Lorca’s route through Víznar and Alfacar

This route, ideal for walking, is a pleasant walk free of difficulty between the villages of Víznar and Alfacar. It covers the main places associated with the last moments of the life of Federico García Lorca and his murder.

Route data

ROUTE LENGTH:
3 kilometers
ESTIMATED DURATION:
2 hours (45 minutes walking)
HOW TO DO IT:
On foot
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Places that make up the route

From August 1936, Víznar became one of the bloodiest places of repression in Granada. The palace, located in the center of the town, was occupied after the military uprising by the factional forces to direct troop movements and repel incursions by Republican forces.

Little remains of the historic building demolished in the 1970s, which was a children’s camp during the Republic and ended up transformed into an ignominious prison after the uprising of 1936. Hundreds of reprisals spent their last hours here, among them García Lorca, before being executed in the nearby ravines.

It is an area covered by thick pine forests of repopulation, which allowed to cover the graves after the mass executions committed from July 1936 in Granada. The ravine is full of mass graves of all sizes, where thousands of people were buried in retaliation for their sympathies with the Republic.

In this place, a troop camp at the beginning of the Civil War, searches for Lorca’s body were carried out in 2014 and 2016 with unsuccessful results. Several researchers and witnesses agree that Federico and his platoon mates were executed and buried here in the early morning of August 17 or 18, 1936.

It was inaugurated in 1986 by the Provincial Council to pay homage to Federico in the place where it was believed he was killed along with his three companions and to remember all the people shot in a wide strip of land from Alfacar to Víznar, now marked as a place of Historical Memory.

This spring, near the area of executions of the Civil War, is symbolically linked to those dramatic moments for morphological reasons: The water emerges in small bubbles reminiscent of tears and the source has a lenticular shape, drop or even eye, which reinforces the association with crying.

The story of the last days of Federico García Lorca, those between August 9 and 17, 1936, begins in Granada, in a peaceful and central bourgeois house owned by a respected merchant, father of seven children, most linked to Falange; it continues in another much more decrepit and sinister property about 300 meters away, the former Civil Government, and culminates in a bloody way in Alfacar and Víznar, two small towns located only ten kilometers from the capital where the rebels first established the head of the northwest sector at the beginning of the war and, second, created the largest center for the extermination of left-wing sympathizers. A halo of domestic normality merges with one of unbridled hatred: the old peaceful neighborliness transformed into murderous abhorrence.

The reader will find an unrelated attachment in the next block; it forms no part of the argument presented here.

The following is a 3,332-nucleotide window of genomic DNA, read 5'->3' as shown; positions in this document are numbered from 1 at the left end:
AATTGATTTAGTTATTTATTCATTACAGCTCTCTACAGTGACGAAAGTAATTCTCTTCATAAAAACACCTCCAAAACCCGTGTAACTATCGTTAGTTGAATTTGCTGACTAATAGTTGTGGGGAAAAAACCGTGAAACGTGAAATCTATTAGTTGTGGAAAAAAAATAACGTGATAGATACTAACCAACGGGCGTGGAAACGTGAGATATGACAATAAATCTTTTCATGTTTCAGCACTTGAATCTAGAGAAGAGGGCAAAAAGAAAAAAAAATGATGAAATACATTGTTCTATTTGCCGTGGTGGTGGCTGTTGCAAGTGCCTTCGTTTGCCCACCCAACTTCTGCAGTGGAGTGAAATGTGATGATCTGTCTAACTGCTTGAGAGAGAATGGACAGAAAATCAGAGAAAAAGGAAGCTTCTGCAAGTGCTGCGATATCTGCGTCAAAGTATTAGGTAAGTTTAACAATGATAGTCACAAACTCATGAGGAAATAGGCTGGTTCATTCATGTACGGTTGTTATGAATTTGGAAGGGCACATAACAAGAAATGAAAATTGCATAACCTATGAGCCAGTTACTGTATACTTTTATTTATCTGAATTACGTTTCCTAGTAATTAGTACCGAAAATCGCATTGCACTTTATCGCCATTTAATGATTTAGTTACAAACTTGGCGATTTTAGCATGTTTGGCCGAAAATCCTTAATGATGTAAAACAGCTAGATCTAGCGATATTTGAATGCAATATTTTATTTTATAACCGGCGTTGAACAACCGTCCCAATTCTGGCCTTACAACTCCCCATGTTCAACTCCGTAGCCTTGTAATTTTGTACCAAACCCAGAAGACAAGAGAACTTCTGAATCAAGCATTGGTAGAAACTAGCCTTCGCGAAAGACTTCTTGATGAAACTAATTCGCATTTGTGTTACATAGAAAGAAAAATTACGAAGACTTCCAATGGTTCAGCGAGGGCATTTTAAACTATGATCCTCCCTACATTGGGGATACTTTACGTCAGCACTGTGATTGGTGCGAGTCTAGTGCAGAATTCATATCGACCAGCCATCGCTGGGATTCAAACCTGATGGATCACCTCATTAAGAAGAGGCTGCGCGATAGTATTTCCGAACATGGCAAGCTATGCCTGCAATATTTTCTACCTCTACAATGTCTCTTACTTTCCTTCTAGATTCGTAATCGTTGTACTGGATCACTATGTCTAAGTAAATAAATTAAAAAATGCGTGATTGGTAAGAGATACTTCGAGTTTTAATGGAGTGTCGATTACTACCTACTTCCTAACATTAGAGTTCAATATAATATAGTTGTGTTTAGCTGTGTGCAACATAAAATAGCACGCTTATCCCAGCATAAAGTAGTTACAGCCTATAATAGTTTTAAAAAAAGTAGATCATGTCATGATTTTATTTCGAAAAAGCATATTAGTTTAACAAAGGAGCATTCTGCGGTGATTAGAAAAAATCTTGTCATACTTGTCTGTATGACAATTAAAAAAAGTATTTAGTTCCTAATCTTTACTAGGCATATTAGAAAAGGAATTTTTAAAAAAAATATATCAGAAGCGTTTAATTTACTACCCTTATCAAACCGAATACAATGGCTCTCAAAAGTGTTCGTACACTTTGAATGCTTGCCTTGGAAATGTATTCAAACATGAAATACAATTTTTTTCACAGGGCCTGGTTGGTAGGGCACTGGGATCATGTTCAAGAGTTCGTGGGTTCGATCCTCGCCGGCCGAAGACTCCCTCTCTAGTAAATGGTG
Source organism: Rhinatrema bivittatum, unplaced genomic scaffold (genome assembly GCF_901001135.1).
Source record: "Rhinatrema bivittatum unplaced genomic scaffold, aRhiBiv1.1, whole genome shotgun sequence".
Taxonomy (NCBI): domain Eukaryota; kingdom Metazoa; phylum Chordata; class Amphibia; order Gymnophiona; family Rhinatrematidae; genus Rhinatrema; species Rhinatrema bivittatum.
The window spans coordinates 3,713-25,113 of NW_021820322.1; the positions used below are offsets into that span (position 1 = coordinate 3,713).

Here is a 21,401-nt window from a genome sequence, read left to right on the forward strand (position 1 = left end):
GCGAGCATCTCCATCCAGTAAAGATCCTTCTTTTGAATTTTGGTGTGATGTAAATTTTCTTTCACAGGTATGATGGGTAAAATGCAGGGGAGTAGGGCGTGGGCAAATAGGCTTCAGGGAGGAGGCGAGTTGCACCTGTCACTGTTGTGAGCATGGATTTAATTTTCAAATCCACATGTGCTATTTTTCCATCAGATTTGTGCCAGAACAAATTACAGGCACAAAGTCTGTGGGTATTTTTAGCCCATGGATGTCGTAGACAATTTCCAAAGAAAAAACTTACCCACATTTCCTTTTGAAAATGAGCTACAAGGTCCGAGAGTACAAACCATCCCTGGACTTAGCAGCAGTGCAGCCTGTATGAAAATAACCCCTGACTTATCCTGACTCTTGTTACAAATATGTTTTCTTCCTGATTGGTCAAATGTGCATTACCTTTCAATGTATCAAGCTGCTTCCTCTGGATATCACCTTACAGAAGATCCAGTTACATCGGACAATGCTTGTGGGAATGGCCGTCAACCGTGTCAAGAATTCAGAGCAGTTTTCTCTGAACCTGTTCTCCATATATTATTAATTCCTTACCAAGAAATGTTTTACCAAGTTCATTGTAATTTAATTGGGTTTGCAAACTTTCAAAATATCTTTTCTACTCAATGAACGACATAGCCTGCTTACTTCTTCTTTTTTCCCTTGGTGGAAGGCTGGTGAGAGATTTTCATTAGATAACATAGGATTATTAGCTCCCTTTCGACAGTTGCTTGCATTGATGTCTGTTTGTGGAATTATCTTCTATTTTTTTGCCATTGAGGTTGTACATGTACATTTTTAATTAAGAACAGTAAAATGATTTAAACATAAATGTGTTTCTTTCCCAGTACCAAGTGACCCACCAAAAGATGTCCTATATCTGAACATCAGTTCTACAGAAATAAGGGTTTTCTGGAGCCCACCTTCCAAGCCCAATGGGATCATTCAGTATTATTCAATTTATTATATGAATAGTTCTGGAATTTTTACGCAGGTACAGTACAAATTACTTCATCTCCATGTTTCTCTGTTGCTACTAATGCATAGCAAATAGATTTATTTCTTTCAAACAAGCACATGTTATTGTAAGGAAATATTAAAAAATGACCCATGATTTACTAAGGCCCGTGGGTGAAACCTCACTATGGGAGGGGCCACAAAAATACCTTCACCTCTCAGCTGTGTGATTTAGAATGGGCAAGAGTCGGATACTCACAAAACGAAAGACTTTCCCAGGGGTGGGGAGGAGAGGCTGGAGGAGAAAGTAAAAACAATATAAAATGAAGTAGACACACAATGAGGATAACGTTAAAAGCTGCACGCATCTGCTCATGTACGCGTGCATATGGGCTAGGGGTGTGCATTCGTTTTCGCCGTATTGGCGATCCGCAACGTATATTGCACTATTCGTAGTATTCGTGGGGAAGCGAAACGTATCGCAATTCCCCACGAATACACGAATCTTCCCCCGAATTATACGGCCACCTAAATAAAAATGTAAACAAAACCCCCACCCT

The murder of García Lorca, like that of thousands of others through no fault of their own other than their ideological inclinations, was a political crime. Personal hatreds resulting from envy and family quarrels were only incidental eventualities. The trigger for the murder was ideological. The itinerary that goes from the escape to the death comprises a few scenarios and a few machinations and complicities. First, the home of the Rosales family, on Angulo Street, today transformed into a quiet hotel full of travelers. Then, the Civil Government of Granada which, from the first days of the war, became an administrative center of terror. The space occupied by the room where Federico spent the hours before his death paradoxically coincides with the current site of the Department of Constitutional Law of the Faculty of Law.

The roads where he was shot, however, in Víznar and Alfacar, have not undergone such pleasant changes. The road linking the two towns is now a place frequented by walkers and sportsmen. But despite the thriving beauty of the landscape, a rare sense of regret and funereal grandeur prevails. The visitor has the same sensation as when visiting a civil cemetery. Along two kilometers remain the symbolic places, such as the Las Lágrimas or Fuente de Aynadamar, linked since the early days of the war with the murder; the Barranco de Víznar itself, where thousands of people fell, full of funeral echoes and repopulation pines planted to hide the graves. There is also the Peñón del Colorado, the space where Franco’s troops were trained and received with honors to the pro-men of the Regime. Of La Colonia, the children’s vacation building converted into a place of confinement for those condemned to death, where only a few ruins remain.

These are the vestiges of the past. Of the present remains, as a counterpart, the Federico García Lorca Park, built by democratic institutions next to the old olive tree where the remains of the poet and his fellow executioners were supposed to be. They looked for them but, as he predicted in his verses, they did not find them. Perhaps because Lorca and the great tragedy that took place there occupy the whole area and are so close that they are only apprehensible to one’s sorrowful memory.